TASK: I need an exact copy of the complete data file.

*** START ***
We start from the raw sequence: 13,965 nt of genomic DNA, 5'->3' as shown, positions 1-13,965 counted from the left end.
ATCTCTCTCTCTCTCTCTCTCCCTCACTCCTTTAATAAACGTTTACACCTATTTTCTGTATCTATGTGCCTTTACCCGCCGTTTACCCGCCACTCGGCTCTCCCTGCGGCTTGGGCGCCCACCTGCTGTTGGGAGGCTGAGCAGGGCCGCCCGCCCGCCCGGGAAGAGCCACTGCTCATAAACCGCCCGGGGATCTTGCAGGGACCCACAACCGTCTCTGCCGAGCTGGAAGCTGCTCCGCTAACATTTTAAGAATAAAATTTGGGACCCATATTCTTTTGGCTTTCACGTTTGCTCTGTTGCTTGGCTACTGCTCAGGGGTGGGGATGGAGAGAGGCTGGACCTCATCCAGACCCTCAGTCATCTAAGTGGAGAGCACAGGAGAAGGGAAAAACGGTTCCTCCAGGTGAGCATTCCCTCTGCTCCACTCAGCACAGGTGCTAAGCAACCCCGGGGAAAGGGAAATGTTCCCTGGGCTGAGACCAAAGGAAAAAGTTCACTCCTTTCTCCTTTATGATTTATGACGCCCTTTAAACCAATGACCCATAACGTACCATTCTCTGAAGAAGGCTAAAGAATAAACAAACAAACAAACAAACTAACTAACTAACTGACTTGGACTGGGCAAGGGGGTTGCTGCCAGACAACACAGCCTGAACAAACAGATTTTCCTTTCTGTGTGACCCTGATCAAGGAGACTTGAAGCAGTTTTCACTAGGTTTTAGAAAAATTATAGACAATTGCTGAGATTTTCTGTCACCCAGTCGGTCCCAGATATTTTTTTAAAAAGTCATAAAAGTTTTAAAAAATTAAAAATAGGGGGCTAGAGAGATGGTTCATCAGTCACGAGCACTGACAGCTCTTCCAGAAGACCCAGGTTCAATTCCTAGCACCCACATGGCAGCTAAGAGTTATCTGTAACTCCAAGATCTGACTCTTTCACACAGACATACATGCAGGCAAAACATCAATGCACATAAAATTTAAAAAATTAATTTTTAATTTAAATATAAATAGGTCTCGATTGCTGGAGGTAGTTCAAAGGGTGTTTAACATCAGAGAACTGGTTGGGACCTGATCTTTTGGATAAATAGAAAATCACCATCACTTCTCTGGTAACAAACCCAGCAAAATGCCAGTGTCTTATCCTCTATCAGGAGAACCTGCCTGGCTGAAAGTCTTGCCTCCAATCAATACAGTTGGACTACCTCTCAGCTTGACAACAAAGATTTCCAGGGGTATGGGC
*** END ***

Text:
We start from the raw sequence: 13,965 nt of genomic DNA, 5'->3' as shown, positions 1-13,965 counted from the left end.
ATCTCTCTCTCTCTCTCTCTCCCTCACTCCTTTAATAAACGTTTACACCTATTTTCTGTATCTATGTGCCTTTACCCGCCGTTTACCCGCCACTCGGCTCTCCCTGCGGCTTGGGCGCCCACCTGCTGTTGGGAGGCTGAGCAGGGCCGCCCGCCCGCCCGGGAAGAGCCACTGCTCATAAACCGCCCGGGGATCTTGCAGGGACCCACAACCGTCTCTGCCGAGCTGGAAGCTGCTCCGCTAACATTTTAAGAATAAAATTTGGGACCCATATTCTTTTGGCTTTCACGTTTGCTCTGTTGCTTGGCTACTGCTCAGGGGTGGGGATGGAGAGAGGCTGGACCTCATCCAGACCCTCAGTCATCTAAGTGGAGAGCACAGGAGAAGGGAAAAACGGTTCCTCCAGGTGAGCATTCCCTCTGCTCCACTCAGCACAGGTGCTAAGCAACCCCGGGGAAAGGGAAATGTTCCCTGGGCTGAGACCAAAGGAAAAAGTTCACTCCTTTCTCCTTTATGATTTATGACGCCCTTTAAACCAATGACCCATAACGTACCATTCTCTGAAGAAGGCTAAAGAATAAACAAACAAACAAACAAACTAACTAACTAACTGACTTGGACTGGGCAAGGGGGTTGCTGCCAGACAACACAGCCTGAACAAACAGATTTTCCTTTCTGTGTGACCCTGATCAAGGAGACTTGAAGCAGTTTTCACTAGGTTTTAGAAAAATTATAGACAATTGCTGAGATTTTCTGTCACCCAGTCGGTCCCAGATATTTTTTTAAAAAGTCATAAAAGTTTTAAAAAATTAAAAATAGGGGGCTAGAGAGATGGTTCATCAGTCACGAGCACTGACAGCTCTTCCAGAAGACCCAGGTTCAATTCCTAGCACCCACATGGCAGCTAAGAGTTATCTGTAACTCCAAGATCTGACTCTTTCACACAGACATACATGCAGGCAAAACATCAATGCACATAAAATTTAAAAAATTAATTTTTAATTTAAATATAAATAGGTCTCGATTGCTGGAGGTAGTTCAAAGGGTGTTTAACATCAGAGAACTGGTTGGGACCTGATCTTTTGGATAAATAGAAAATCACCATCACTTCTCTGGTAACAAACCCAGCAAAATGCCAGTGTCTTATCCTCTATCAGGAGAACCTGCCTGGCTGAAAGTCTTGCCTCCAATCAATACAGTTGGACTACCTCTCAGCTTGACAACAAAGATTTCCAGGGGTATGGGC